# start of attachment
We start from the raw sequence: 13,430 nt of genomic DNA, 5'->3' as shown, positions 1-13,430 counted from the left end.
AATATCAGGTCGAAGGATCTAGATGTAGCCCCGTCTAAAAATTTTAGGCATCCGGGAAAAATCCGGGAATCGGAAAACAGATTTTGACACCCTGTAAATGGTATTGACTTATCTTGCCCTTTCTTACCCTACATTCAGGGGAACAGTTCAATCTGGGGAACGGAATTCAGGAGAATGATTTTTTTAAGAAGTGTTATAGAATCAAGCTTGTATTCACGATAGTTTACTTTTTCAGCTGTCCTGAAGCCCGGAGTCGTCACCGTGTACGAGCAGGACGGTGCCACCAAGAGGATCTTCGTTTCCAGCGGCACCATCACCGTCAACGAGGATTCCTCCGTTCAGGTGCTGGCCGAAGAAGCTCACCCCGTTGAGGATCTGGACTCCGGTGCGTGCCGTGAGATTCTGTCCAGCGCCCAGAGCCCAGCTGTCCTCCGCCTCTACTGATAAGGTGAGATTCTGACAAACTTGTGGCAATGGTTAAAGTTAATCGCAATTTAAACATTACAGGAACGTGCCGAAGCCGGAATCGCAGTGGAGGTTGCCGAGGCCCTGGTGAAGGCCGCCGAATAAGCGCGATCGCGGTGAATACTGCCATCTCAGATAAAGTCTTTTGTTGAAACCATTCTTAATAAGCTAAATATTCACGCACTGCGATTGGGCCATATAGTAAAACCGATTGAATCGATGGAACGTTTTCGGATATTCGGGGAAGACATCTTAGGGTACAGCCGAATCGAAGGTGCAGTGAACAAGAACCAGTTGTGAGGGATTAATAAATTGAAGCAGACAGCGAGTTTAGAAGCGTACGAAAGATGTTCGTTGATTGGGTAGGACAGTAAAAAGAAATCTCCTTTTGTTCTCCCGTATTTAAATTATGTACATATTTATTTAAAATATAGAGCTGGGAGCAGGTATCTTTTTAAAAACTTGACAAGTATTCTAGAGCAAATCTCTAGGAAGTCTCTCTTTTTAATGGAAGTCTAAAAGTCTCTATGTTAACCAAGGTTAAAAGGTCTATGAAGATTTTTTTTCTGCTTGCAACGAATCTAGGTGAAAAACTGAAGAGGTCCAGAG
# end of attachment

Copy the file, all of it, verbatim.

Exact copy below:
We start from the raw sequence: 13,430 nt of genomic DNA, 5'->3' as shown, positions 1-13,430 counted from the left end.
AATATCAGGTCGAAGGATCTAGATGTAGCCCCGTCTAAAAATTTTAGGCATCCGGGAAAAATCCGGGAATCGGAAAACAGATTTTGACACCCTGTAAATGGTATTGACTTATCTTGCCCTTTCTTACCCTACATTCAGGGGAACAGTTCAATCTGGGGAACGGAATTCAGGAGAATGATTTTTTTAAGAAGTGTTATAGAATCAAGCTTGTATTCACGATAGTTTACTTTTTCAGCTGTCCTGAAGCCCGGAGTCGTCACCGTGTACGAGCAGGACGGTGCCACCAAGAGGATCTTCGTTTCCAGCGGCACCATCACCGTCAACGAGGATTCCTCCGTTCAGGTGCTGGCCGAAGAAGCTCACCCCGTTGAGGATCTGGACTCCGGTGCGTGCCGTGAGATTCTGTCCAGCGCCCAGAGCCCAGCTGTCCTCCGCCTCTACTGATAAGGTGAGATTCTGACAAACTTGTGGCAATGGTTAAAGTTAATCGCAATTTAAACATTACAGGAACGTGCCGAAGCCGGAATCGCAGTGGAGGTTGCCGAGGCCCTGGTGAAGGCCGCCGAATAAGCGCGATCGCGGTGAATACTGCCATCTCAGATAAAGTCTTTTGTTGAAACCATTCTTAATAAGCTAAATATTCACGCACTGCGATTGGGCCATATAGTAAAACCGATTGAATCGATGGAACGTTTTCGGATATTCGGGGAAGACATCTTAGGGTACAGCCGAATCGAAGGTGCAGTGAACAAGAACCAGTTGTGAGGGATTAATAAATTGAAGCAGACAGCGAGTTTAGAAGCGTACGAAAGATGTTCGTTGATTGGGTAGGACAGTAAAAAGAAATCTCCTTTTGTTCTCCCGTATTTAAATTATGTACATATTTATTTAAAATATAGAGCTGGGAGCAGGTATCTTTTTAAAAACTTGACAAGTATTCTAGAGCAAATCTCTAGGAAGTCTCTCTTTTTAATGGAAGTCTAAAAGTCTCTATGTTAACCAAGGTTAAAAGGTCTATGAAGATTTTTTTTCTGCTTGCAACGAATCTAGGTGAAAAACTGAAGAGGTCCAGAG